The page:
David Hogg is one of those researchers who not only does amazing work, but often did the work 20 years before anyone else. His thesis, for example, is on human body tracking in 2D images, a very hot topic in vision these days. However, he addressed the problem fully 30 years ago, on machines with clock speeds a thousand times slower than today’s. Looking at his thesis, it is amazing how every chapter could be a paper in a modern vision conference: direct 3D model fitting with clever search strategies, multiple person tracking, branch-and-bound for efficiency. Later work on hand tracking, modelling from silhouettes is just as relevant today as it was when it was done. See the video
To begin near the beginning, David studied applied mathematics at the university of Warwick in 1975, and then went to Canada, obtaining a master’s in computer science from the University of Western Ontario the following year. Coming back to the UK, he took his PhD at the university of Sussex, completing in 1984. He remained at Sussex for several years, looking at a variety of AI and computer vision problems, and co-authoring the AI textbook “Computers and Thought”. In 1990 he moved to Leeds, as head of the division of artificial intelligence. The group at Leeds went from strength to strength under his leadership, with hundreds of influential publications in the succeeding years. Particular favourites of mine are the deformable shape recovery work of Shen and Hogg (1994), and the deformable hand tracking of Heap and Hogg (1996). In 2000, he took on the role of Pro-vice-chancellor at Leeds, and spent four years in university administration: the vision community’s temporary loss was the university’s great gain. His return “to the fold” in 2005 was marked by further expansion of the Leeds group, and he co-chaired CVPR 2010. He continues to devote considerable time to his rôle as one of Leeds’s three Pro-Vice-Chancellors: his office being responsible for Research and Innovation, promoting the University’s research agenda.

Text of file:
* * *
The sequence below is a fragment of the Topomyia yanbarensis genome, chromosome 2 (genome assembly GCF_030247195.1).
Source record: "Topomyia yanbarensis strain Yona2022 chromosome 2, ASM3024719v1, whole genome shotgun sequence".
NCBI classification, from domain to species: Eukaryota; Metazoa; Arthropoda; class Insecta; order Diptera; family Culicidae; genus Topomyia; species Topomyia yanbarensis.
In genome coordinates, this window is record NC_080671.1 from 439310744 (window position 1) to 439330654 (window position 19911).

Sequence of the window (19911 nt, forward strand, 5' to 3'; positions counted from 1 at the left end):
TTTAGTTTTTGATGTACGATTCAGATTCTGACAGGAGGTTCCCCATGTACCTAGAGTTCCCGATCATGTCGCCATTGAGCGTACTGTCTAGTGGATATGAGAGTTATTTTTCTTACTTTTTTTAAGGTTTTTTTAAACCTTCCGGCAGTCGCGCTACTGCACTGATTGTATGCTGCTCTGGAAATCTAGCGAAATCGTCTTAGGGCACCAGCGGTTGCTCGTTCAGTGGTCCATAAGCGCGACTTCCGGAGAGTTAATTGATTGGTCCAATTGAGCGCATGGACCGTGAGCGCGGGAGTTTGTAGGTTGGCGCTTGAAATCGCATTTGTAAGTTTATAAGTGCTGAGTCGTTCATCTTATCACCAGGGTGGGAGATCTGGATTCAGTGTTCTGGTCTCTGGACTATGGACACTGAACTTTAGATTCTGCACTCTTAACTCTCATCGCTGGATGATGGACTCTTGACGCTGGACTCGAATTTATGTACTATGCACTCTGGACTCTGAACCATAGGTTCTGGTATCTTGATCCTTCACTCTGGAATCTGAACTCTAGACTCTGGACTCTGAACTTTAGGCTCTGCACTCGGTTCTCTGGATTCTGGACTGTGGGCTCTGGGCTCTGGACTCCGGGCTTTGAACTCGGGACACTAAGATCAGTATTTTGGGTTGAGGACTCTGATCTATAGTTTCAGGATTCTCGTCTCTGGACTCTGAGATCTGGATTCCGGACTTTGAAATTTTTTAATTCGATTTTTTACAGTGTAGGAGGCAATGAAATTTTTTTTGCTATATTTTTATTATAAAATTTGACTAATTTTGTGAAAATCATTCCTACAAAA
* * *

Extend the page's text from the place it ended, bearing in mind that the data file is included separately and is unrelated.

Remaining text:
Everyone you talk to about David, as well as admiring the quality of his work, also describes him as one of the nicest people you could meet. He has selflessly helped many researchers in their careers (including myself), and has contributed greatly to computer vision in the UK and worldwide. For all these tremendous contributions, it is therefore my very great pleasure to announce that David Hogg is the recipient of the 2011 Distinguished Fellowship of the BMVA.